Date & Time
Thursday, February 21, 2019 - 9 a.m. to 1 p.m.
Duke University in DC
1201 Pennsylvania Ave NW, Washington, DC 20004
Universal access to electricity has gained increasing prominence as a global ambition, underscored by the establishment of SDG 7 “to ensure access to affordable, reliable, sustainable and modern energy for all”. Embedded within the logic of this goal is the anticipated impact of electrification on productivity (and thus on incomes) among households and businesses that gain access to electricity or improved reliability. Further, actors concerned with the economic viability of electrification projects have highlighted the value of productive use in increasing off-peak demand, and thereby improving the viability of business models. In this respect, productive use has been viewed as the engine in a virtuous cycle in the fight against both energy poverty specifically, and against poverty more generally.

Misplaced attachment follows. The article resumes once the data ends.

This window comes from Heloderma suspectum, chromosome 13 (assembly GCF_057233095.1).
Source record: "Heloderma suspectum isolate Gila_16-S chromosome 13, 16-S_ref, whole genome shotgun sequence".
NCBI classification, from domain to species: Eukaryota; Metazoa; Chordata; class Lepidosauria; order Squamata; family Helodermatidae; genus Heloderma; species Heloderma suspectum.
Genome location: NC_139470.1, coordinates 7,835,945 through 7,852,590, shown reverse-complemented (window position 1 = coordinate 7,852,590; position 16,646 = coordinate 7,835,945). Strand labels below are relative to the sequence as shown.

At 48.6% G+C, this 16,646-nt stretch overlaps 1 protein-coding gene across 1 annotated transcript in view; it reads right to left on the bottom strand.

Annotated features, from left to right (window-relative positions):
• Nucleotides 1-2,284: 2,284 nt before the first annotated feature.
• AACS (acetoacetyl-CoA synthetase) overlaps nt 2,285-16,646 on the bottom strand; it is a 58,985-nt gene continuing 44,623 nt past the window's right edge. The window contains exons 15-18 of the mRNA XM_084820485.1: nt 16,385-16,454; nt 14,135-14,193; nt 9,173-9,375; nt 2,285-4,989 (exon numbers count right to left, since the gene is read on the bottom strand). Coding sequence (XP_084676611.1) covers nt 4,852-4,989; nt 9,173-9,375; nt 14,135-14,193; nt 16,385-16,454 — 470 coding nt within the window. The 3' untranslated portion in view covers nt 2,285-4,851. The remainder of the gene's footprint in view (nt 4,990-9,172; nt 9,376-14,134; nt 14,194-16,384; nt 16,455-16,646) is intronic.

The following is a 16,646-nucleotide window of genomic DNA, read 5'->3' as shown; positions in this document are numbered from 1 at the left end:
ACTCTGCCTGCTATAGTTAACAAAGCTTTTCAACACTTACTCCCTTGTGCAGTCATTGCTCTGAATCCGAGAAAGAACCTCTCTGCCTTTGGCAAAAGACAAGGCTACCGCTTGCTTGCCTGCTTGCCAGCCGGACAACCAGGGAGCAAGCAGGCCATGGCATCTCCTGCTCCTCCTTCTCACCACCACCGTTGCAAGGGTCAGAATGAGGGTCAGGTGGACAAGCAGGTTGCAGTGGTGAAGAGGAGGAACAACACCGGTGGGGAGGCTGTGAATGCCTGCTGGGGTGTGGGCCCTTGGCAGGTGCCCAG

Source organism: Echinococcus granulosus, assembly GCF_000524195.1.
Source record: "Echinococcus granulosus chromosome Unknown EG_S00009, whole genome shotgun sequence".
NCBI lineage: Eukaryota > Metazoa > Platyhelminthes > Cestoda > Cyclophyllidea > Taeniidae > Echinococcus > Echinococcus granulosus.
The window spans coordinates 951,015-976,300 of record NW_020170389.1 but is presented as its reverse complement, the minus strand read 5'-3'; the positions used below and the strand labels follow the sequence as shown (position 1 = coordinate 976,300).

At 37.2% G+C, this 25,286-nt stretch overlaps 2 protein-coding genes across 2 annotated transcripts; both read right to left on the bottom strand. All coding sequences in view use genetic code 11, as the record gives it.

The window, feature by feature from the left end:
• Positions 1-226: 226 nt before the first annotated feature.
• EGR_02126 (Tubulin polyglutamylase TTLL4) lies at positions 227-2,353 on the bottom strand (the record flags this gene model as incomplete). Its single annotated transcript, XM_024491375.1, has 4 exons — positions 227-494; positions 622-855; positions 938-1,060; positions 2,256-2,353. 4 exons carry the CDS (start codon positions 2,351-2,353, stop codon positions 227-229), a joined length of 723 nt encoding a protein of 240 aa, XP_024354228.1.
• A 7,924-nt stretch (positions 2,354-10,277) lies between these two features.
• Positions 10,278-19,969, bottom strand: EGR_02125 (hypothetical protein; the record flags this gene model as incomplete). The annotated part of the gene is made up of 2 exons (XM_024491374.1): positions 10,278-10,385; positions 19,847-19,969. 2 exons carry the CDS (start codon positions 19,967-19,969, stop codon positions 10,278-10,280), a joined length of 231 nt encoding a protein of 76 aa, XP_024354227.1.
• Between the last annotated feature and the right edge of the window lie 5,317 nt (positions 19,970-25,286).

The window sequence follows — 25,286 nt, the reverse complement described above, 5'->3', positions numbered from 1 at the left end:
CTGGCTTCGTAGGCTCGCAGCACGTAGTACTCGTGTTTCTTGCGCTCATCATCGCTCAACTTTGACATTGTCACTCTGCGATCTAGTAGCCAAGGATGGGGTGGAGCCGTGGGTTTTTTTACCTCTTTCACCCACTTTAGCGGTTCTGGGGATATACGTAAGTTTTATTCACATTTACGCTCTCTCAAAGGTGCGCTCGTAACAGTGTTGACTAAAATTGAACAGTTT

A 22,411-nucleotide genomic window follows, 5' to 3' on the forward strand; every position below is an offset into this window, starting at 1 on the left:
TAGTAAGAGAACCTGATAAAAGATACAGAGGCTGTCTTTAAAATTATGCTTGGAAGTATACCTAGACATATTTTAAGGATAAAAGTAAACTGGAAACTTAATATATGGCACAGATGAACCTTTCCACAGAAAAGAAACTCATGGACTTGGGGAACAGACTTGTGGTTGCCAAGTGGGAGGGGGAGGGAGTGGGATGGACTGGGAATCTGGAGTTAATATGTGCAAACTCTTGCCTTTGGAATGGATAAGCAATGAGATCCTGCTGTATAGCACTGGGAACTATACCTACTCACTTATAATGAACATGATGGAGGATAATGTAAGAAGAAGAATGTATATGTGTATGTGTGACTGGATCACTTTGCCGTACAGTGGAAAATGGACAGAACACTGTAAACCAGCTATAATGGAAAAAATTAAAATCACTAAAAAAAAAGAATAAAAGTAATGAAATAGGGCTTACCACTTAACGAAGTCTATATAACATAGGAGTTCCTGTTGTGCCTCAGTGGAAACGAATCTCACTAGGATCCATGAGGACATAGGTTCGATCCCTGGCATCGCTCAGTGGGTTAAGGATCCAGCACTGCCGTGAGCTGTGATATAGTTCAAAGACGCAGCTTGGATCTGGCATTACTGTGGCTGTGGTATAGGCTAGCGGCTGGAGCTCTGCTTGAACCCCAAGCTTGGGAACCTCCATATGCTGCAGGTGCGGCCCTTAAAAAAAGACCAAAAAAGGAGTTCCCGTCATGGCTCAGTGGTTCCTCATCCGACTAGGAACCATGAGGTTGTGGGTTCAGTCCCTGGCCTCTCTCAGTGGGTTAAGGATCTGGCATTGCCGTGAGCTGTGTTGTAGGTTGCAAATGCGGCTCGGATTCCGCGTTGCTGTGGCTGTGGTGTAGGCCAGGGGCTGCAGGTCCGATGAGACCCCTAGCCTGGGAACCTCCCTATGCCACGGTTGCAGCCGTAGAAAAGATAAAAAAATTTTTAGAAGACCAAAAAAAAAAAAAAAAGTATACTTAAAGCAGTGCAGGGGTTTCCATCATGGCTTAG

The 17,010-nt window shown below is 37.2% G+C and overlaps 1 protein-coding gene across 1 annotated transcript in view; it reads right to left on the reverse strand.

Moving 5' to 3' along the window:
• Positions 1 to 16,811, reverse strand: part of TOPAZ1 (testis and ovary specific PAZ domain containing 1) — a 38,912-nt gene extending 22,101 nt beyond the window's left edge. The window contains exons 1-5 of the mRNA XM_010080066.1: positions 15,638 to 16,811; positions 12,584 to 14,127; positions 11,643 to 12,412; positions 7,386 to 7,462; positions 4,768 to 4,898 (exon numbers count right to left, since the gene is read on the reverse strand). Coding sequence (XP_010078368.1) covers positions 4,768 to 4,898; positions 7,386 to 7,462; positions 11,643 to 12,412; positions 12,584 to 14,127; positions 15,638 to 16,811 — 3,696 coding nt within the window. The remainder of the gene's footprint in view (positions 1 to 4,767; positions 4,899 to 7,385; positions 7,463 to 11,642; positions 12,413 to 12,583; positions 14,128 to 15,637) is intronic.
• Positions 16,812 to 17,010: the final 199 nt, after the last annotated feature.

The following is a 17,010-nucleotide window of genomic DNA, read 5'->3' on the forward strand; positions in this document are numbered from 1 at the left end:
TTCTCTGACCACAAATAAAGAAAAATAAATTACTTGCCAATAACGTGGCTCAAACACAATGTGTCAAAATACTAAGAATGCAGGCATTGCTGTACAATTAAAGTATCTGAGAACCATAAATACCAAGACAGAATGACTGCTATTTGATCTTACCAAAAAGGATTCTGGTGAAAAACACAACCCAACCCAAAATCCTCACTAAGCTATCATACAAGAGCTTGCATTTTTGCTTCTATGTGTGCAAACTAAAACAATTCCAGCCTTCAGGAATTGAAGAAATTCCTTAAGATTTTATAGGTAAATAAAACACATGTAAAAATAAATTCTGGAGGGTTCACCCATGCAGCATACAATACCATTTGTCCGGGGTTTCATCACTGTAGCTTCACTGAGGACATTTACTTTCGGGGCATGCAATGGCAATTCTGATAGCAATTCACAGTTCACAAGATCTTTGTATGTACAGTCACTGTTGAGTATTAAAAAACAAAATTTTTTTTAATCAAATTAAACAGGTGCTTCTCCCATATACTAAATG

The literature considering the impacts of electrification, however, suggests that the relationship between electrification and productive use may be complex, with impact studies characterized by highly variable results. In particular, reviews of the literature on electrification and productive use indicate that impacts are often difficult to achieve among poor, remote populations where the existing economic base is small. It is critical to understand complementary conditions; energy access in a vacuum may be a poor investment, while coupling electrification strategies with other interventions may offer a more effective route to improving long-run economic viability of the investment as well as community development. Alternatively, energy access or quality improvement interventions should perhaps be targeted to locations where other necessary conditions for economic growth exist.
The mixed findings in the literature raise questions for policy-makers, advocates and practitioners who are focused on achieving universal electrification. These include: